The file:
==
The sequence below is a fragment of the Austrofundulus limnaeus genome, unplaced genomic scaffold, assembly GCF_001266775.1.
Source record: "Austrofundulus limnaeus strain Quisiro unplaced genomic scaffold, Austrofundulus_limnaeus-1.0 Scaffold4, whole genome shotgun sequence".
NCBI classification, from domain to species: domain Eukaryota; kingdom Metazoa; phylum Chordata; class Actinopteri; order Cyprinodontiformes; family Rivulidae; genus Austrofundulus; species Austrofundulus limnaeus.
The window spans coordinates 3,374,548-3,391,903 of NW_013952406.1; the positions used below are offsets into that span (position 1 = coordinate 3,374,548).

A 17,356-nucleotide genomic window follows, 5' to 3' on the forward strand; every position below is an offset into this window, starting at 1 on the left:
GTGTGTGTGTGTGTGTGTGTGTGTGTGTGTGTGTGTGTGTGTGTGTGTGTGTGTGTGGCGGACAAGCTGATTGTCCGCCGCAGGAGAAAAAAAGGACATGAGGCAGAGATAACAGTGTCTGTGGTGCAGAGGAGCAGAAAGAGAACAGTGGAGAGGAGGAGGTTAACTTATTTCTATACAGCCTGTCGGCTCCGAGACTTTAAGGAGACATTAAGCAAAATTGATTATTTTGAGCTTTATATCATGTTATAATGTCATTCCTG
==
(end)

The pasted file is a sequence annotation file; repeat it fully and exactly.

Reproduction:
The sequence below is a fragment of the Austrofundulus limnaeus genome, unplaced genomic scaffold, assembly GCF_001266775.1.
Source record: "Austrofundulus limnaeus strain Quisiro unplaced genomic scaffold, Austrofundulus_limnaeus-1.0 Scaffold4, whole genome shotgun sequence".
NCBI classification, from domain to species: domain Eukaryota; kingdom Metazoa; phylum Chordata; class Actinopteri; order Cyprinodontiformes; family Rivulidae; genus Austrofundulus; species Austrofundulus limnaeus.
The window spans coordinates 3,374,548-3,391,903 of NW_013952406.1; the positions used below are offsets into that span (position 1 = coordinate 3,374,548).

A 17,356-nucleotide genomic window follows, 5' to 3' on the forward strand; every position below is an offset into this window, starting at 1 on the left:
GTGTGTGTGTGTGTGTGTGTGTGTGTGTGTGTGTGTGTGTGTGTGTGTGTGTGTGTGGCGGACAAGCTGATTGTCCGCCGCAGGAGAAAAAAAGGACATGAGGCAGAGATAACAGTGTCTGTGGTGCAGAGGAGCAGAAAGAGAACAGTGGAGAGGAGGAGGTTAACTTATTTCTATACAGCCTGTCGGCTCCGAGACTTTAAGGAGACATTAAGCAAAATTGATTATTTTGAGCTTTATATCATGTTATAATGTCATTCCTG